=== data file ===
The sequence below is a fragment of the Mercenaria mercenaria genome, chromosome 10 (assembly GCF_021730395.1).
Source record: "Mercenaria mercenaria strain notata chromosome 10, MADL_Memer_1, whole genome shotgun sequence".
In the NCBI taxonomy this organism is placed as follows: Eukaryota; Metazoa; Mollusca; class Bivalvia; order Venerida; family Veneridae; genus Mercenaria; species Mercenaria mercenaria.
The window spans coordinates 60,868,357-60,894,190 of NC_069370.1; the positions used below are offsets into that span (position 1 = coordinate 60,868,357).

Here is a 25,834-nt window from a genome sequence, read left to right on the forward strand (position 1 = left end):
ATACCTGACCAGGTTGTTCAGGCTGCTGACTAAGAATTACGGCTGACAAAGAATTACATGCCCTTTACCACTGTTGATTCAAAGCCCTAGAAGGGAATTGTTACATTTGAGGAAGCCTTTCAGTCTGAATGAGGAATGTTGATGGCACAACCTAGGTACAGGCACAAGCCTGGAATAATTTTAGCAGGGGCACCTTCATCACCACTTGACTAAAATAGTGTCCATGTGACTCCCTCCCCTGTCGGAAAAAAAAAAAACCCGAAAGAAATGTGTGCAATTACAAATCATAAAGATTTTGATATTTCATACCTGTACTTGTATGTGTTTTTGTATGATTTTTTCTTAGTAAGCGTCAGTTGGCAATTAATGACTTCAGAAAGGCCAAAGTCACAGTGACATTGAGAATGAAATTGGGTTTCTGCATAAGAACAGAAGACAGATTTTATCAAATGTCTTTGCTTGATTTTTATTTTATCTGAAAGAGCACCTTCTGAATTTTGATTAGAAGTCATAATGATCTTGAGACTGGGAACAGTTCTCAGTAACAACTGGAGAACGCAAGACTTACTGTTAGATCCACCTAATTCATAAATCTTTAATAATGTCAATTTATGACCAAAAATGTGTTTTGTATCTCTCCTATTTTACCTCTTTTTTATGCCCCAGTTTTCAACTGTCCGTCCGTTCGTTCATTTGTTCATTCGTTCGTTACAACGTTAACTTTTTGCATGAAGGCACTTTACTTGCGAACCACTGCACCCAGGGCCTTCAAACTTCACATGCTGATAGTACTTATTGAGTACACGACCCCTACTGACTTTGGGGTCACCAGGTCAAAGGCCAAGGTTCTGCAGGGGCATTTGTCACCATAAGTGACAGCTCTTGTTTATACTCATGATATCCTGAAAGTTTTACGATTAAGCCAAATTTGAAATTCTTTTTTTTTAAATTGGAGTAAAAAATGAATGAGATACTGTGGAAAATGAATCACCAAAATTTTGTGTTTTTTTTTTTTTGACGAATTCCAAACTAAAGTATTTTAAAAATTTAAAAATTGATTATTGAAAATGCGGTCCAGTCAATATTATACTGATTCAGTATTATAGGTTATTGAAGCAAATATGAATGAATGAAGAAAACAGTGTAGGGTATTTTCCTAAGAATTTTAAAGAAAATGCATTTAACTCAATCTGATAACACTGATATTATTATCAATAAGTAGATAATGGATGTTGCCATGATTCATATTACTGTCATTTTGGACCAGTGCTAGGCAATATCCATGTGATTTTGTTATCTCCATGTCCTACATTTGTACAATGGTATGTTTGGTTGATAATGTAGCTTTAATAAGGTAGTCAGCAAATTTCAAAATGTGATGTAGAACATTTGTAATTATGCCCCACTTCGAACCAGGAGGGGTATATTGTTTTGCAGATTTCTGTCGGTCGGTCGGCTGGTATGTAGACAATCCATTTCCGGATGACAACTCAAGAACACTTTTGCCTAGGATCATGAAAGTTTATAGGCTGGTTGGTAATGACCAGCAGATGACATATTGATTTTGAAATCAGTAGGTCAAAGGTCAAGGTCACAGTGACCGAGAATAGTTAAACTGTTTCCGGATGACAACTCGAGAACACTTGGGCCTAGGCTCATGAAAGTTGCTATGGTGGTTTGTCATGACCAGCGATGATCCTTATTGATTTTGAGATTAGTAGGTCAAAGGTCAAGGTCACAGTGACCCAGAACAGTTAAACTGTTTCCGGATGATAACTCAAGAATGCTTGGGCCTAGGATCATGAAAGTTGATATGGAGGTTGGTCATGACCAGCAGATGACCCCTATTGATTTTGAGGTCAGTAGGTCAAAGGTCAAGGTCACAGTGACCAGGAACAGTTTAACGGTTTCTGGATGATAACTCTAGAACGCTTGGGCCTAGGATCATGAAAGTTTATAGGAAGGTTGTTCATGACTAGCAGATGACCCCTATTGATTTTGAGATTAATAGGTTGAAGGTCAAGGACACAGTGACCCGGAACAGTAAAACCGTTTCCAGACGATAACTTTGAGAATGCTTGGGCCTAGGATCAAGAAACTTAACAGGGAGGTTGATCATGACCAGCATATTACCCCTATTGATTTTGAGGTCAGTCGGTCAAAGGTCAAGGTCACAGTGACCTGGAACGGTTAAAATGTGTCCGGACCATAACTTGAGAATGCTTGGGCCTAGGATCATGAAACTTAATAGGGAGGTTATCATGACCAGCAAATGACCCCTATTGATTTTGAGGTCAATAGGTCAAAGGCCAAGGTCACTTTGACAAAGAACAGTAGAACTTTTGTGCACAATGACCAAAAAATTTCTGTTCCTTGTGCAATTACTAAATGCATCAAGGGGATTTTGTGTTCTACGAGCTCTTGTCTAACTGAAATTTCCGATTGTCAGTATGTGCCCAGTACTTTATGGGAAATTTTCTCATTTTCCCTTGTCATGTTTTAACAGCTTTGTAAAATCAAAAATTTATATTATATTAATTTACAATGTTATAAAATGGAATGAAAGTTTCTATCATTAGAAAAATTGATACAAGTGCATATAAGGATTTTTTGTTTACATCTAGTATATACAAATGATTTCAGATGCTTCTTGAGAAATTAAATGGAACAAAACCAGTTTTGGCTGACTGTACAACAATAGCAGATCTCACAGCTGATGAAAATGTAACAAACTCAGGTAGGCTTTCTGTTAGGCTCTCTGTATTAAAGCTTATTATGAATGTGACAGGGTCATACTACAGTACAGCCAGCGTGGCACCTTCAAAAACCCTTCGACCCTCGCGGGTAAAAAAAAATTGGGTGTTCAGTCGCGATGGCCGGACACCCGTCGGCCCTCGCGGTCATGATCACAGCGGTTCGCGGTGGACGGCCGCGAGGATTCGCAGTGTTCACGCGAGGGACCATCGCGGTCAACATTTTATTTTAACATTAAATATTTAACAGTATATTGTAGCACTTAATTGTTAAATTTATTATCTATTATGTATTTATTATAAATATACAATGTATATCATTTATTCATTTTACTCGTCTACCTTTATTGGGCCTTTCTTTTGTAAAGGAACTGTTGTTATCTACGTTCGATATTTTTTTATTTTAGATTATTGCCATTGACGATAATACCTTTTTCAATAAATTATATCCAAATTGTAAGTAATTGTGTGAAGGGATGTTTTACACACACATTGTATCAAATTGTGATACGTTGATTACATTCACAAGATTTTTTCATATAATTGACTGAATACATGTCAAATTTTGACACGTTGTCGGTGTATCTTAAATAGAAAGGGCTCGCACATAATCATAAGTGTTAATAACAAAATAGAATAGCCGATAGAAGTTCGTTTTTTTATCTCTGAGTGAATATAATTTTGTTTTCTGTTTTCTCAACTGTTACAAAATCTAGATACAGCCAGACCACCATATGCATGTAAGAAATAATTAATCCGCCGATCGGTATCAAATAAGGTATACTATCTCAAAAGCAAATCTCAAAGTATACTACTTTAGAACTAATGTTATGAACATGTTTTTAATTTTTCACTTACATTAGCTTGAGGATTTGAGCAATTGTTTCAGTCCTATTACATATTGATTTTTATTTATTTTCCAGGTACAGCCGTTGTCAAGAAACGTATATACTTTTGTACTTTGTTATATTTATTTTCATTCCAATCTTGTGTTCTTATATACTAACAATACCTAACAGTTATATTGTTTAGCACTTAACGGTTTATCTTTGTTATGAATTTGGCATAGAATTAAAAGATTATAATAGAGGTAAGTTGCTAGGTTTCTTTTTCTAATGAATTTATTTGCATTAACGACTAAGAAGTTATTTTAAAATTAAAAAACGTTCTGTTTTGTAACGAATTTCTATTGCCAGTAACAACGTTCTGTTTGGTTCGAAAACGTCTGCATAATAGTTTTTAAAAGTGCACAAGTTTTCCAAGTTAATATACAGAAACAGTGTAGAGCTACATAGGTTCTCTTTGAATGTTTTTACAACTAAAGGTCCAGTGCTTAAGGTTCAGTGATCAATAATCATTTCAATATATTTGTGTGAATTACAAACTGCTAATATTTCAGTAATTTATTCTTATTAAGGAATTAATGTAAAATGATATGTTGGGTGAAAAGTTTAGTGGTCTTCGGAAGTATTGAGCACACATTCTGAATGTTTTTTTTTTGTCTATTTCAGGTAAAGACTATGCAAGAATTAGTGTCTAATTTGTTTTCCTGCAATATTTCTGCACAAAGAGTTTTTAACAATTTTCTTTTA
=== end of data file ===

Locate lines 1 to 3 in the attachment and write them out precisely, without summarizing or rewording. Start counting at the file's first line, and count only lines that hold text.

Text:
The sequence below is a fragment of the Mercenaria mercenaria genome, chromosome 10 (assembly GCF_021730395.1).
Source record: "Mercenaria mercenaria strain notata chromosome 10, MADL_Memer_1, whole genome shotgun sequence".
In the NCBI taxonomy this organism is placed as follows: Eukaryota; Metazoa; Mollusca; class Bivalvia; order Venerida; family Veneridae; genus Mercenaria; species Mercenaria mercenaria.